A Book Review of Bill Cole’s


BY: B. Michael Long


            I was first exposed to the jazz great, John Coltrane around 1994 by an uncle of mine who at the time lived in the Baltimore area. I was greatly intrigued by the distinct and “hard” sound that this musician made from his instrument, because at that time, I was truly “uninitiated” in the mystery of sound, which Trane had become like a priest in his conduction.  So this year, 8 years after my first experience of Trane’s vibrations, I was prepared to initiate myself in the science of sound and art, and study one of my biggest sources of artistic inspiration.

In his book, “John Coltrane,” Bill Cole, Professor emeritus of music at Dartmouth College, follows Coltrane’s journey from disciple to master. Cole shows the bitter struggles of Trane’s early life as a member of the Miles Davis band, and others, to his meteoric rise in redefining the sound of Jazz music.

What is powerful about Cole’s examination of Trane’s life, is how he shows the way Trane was directly influenced by his African roots, and the way he integrated the spirit of African traditions into his sound. Each chapter begins with a quote from a “philosopher” who defines the role of sound, the impact of sound, and how Coltrane became a master at manipulating and controlling sound through the tenor, alto and soprano saxophones. Perhaps the most profound of those who he quotes is Nigerian composer and folklorist Fela Sowande, who shows the connection between the physical and spiritual worlds, as it relates to the role of the artist.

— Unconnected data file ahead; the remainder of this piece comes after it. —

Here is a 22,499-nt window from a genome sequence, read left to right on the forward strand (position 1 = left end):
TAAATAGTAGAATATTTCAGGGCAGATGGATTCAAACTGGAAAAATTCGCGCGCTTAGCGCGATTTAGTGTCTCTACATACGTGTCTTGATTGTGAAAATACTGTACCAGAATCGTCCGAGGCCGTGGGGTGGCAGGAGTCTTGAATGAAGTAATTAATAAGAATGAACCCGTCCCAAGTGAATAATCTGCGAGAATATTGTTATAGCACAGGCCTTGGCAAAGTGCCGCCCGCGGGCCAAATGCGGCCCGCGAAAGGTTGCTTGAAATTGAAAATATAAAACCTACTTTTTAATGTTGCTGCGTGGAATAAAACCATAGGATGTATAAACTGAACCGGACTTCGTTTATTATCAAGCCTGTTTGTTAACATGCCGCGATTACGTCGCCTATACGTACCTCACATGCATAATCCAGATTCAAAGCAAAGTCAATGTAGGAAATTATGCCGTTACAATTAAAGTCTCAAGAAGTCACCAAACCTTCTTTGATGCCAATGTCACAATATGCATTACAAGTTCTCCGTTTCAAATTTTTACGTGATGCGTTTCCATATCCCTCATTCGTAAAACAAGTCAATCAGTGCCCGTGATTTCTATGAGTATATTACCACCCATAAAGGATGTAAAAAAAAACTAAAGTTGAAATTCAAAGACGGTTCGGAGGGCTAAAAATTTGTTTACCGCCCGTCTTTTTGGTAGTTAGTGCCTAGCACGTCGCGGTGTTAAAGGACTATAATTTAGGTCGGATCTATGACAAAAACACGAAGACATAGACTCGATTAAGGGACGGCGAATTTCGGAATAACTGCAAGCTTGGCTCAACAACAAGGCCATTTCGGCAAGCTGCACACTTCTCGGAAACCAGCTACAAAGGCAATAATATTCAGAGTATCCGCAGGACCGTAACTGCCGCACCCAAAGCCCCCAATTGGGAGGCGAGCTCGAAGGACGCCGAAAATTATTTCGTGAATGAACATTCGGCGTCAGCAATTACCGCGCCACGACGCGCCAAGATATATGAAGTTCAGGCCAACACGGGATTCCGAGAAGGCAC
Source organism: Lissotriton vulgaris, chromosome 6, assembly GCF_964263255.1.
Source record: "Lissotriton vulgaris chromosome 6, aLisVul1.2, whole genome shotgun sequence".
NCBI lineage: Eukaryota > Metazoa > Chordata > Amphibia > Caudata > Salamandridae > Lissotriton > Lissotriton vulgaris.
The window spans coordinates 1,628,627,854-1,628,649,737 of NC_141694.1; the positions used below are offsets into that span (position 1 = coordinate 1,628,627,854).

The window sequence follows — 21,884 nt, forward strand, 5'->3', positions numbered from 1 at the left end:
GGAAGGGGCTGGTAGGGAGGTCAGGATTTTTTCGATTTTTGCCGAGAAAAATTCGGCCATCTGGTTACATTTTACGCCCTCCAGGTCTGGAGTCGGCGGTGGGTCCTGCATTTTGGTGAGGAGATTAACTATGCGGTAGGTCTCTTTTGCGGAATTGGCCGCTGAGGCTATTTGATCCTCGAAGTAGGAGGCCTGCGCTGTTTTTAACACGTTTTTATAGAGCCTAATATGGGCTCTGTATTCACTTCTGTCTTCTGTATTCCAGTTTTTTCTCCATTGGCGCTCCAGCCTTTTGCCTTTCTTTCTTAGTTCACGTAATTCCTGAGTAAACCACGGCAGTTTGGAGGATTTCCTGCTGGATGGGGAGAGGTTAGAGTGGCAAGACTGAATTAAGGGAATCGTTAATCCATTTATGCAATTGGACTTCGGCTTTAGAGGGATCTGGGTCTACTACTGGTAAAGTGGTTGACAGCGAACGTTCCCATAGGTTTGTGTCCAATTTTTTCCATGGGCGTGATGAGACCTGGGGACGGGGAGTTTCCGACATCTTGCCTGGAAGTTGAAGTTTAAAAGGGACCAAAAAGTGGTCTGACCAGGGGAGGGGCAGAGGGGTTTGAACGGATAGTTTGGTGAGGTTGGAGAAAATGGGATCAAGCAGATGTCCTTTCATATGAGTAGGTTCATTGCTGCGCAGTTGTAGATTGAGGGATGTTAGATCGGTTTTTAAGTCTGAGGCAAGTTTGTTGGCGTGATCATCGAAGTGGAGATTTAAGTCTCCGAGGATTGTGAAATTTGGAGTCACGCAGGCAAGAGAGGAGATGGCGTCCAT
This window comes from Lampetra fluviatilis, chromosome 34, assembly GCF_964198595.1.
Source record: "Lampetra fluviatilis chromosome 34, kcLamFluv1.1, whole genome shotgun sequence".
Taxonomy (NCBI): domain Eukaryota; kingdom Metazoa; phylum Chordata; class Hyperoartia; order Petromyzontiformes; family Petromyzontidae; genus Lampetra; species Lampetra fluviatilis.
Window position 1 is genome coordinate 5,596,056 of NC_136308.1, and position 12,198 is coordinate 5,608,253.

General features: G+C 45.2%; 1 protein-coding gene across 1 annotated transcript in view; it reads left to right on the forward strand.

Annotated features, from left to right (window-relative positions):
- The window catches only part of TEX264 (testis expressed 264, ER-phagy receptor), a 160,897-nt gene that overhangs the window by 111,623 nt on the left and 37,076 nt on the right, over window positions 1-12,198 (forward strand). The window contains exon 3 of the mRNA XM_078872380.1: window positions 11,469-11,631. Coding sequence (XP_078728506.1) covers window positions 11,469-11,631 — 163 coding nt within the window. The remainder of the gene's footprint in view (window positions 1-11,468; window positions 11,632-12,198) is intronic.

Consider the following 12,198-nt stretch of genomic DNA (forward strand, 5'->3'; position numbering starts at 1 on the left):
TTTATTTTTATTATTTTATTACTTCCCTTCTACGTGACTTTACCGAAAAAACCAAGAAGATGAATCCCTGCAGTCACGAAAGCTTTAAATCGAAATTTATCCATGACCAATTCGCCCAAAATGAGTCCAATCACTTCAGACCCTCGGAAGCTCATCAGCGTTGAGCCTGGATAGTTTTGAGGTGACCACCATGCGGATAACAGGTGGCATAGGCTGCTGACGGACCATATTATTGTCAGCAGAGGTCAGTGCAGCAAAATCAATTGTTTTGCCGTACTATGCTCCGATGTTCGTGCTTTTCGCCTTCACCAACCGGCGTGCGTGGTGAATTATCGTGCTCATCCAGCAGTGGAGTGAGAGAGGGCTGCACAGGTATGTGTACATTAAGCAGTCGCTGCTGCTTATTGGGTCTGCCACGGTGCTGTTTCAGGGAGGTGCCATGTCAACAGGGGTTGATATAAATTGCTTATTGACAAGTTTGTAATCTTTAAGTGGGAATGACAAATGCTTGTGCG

Cole makes the connection between Trane’s “spiritual/religious“ life, and how this inspired him to not only become a great musician, but a great human being. Cole states that “where religion is not a living force, the so-called art that emerges is, at best, no more than a mechanical contrivance which no matter how cleverly done can only succeed in substantially reducing the mind’s affirmative resonance with nature. Its unrelieved dissonance is indicative of a disunified God-man-nature, an evil art. Hence, what is religion and how can it be made a living force is the first riddle the would-be artist most solve.” It is this force of uniting with God and nature, as a man, that Cole says Trane had become aware of, that was the “central energy,” the connecting mechanism between the medium and the ancestors and all the unifying processes that prompted Trane’s transformation from drug dependency to a spiritually elevated consciousness, which his music was a clear reflection of. Without a doubt, John Coltrane’s legacy is one that will forever be etched in the fabric of time, as this man life has allowed him to become an Orisha. 

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